Whilst for some the summer was a one-hit wonder in terms of business development and profit, maintaining a close relationship with an accountant and actively reviewing risk, cash flow and budgeting plans is becoming a regular occurrence for the smart business owner.

Business owners are usually bogged down with the day to day issues and the bureaucracy of running their business that they often have little time for the overall business strategy. Sitting down with an accountant to review your plans is an opportunity to sit down with a business expert who understands you, your business and your market and can provide you with an objective view of the company and your strategic direction.

For more information on this blog talk to me on 01344 620495 or mark.busby@dbsellek.co.uk

Important - we endeavour to keep the information on this Site and the Blog accurate and up-to-date as far as possible. However, please remember the content is intended as a helpful guide only and may be subject to change at any time. Please always seek advice from your accountant or Davis Burton Sellek before acting on any of the information provided.

Written by Mark Busby @ 10:20 am


August 10, 2012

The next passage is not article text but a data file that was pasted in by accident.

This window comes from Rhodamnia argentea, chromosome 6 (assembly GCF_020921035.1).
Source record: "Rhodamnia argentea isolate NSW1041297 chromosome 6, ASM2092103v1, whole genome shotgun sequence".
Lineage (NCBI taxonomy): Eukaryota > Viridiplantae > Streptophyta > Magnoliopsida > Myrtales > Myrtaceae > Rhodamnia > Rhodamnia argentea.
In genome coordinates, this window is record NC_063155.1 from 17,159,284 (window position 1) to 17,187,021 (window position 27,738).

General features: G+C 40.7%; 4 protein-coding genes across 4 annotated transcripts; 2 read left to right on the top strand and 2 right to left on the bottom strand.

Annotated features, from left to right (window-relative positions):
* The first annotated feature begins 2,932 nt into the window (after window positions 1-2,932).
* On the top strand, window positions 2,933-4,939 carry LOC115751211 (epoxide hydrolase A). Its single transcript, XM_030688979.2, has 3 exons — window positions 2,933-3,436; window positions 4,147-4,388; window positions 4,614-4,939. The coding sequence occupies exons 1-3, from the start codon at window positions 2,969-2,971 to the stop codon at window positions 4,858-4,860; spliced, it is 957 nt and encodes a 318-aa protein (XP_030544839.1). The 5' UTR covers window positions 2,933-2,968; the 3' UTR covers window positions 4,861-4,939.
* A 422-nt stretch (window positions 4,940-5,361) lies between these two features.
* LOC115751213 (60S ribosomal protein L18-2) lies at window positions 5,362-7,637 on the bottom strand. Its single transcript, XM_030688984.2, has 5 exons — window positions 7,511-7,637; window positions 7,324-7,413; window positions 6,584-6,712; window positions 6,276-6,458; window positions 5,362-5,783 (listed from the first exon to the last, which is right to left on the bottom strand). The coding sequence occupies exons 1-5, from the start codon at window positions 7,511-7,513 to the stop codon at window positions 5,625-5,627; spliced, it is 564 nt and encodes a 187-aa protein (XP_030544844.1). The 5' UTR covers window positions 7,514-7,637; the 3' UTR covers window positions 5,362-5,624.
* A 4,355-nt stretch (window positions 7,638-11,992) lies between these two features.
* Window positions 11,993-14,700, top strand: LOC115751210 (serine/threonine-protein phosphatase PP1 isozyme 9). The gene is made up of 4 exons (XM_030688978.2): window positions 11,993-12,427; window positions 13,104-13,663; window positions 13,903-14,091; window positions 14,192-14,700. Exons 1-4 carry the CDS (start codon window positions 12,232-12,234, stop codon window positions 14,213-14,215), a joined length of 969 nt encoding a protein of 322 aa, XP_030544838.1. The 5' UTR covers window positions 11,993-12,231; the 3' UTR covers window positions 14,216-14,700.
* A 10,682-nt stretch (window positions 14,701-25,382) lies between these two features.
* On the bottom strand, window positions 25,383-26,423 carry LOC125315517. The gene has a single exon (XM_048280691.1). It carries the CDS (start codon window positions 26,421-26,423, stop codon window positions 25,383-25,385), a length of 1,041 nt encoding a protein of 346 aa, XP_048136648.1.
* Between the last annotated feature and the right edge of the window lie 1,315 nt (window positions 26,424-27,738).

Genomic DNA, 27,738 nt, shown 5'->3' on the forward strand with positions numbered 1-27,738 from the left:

Inductions for new company directors

Show potential investors you mean business

For those of you thinking of inviting a director to join your company then it is important to speak to your accountant who has a duty of care to advise you on your responsibilities legal and otherwise.

Many business owners have little understanding as to what being a director actually involves or of the consequences if it all goes wrong. Listed companies have the benefit of the UK Corporate Governance Code 2010 which requires all newly appointed directors to have an induction and to keep their knowledge fresh and up to date. Even though there is no governance code for non listed companies, an induction for companies with one or two directors is a good idea.

Your accountant will be well placed to help with an induction for a new director since they not only know the company history but are well versed in company law.